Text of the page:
After humble beginnings growing up in San Miguel de Tucuman, Mercedes Sosa spearheaded a traditional music and dance movement with her husband called Nuevo Cancionero which declared the materialization of protest music across Argentina and Chile. She served as a political figure of sorts by speaking out for the poor Argentines against military dictatorship and oppressive conditions.

In 1966, Sosa recorded “Yo no canto por cantar”, beginning a 33 year career with PolyGram Records while continuing to record political music banned from radio broadcasts. Viewed as a serious threat to Argentina’s military regime, Sosa was searched and arrested on stage at a concert in La Plata in 1979. After receiving a series of death threats she was forced into exile seeking refuge in Paris and Madrid, , where she finally settled, but persisted touring the US, Europe and Brazil.

Mercedes Sosa – Gravado ao vivo no Brasil
(192 kbps, cover art included)

Honored all over the world as “The Voice of Latin America” and revered in her native Argentina as “a symbol of life and freedom,” Mercedes Sosa was a dynamic, inspiring figure, and one of the most versatile artists on the world music scene. Sosa was also widely known for her message of peace, international integration, defense of human rights and artistic and personal integrity.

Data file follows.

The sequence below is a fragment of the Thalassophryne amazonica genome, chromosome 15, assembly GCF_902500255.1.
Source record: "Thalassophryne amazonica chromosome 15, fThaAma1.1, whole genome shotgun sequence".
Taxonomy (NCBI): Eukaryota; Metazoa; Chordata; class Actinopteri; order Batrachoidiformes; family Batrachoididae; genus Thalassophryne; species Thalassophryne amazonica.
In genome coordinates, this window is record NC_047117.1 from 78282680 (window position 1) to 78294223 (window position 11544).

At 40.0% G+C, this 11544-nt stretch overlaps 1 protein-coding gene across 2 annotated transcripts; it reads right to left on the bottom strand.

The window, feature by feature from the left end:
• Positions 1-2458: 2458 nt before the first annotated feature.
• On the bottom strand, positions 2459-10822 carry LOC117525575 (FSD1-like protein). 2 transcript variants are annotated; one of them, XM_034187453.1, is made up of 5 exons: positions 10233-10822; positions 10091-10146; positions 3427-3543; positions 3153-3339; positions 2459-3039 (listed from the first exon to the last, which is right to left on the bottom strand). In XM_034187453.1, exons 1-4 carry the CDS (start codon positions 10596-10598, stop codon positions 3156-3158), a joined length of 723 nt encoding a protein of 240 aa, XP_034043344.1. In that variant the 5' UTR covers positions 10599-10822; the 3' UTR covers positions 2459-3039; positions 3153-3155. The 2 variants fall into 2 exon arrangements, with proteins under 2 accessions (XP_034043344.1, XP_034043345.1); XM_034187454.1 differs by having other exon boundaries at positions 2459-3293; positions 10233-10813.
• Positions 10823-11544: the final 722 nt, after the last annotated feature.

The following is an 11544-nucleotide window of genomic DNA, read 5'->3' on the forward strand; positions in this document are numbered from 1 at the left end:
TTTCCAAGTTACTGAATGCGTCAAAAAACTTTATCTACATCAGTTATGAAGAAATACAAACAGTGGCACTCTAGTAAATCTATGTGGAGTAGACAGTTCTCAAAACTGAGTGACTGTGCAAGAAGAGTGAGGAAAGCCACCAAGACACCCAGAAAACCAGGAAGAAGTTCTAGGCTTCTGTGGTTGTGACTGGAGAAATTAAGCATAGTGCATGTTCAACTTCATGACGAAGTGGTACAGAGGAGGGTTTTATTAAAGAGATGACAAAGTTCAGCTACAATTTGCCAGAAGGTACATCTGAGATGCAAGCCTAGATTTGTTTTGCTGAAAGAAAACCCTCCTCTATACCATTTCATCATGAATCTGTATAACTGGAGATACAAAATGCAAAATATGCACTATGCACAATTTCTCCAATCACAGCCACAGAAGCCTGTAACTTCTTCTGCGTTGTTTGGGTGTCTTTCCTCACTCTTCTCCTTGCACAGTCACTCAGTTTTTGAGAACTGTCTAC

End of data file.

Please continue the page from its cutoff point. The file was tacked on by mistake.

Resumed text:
After humble beginnings growing up in San Miguel de Tucuman, Mercedes Sosa spearheaded a traditional music and dance movement with her husband called Nuevo Cancionero which declared the materialization of protest music across Argentina and Chile. She served as a political figure of sorts by speaking out for the poor Argentines against military dictatorship and oppressive conditions.

In 1966, Sosa recorded “Yo no canto por cantar”, beginning a 33 year career with PolyGram Records while continuing to record political music banned from radio broadcasts. Viewed as a serious threat to Argentina’s military regime, Sosa was searched and arrested on stage at a concert in La Plata in 1979. After receiving a series of death threats she was forced into exile seeking refuge in Paris and Madrid, , where she finally settled, but persisted touring the US, Europe and Brazil.

Mercedes Sosa – Gravado ao vivo no Brasil
(192 kbps, cover art included)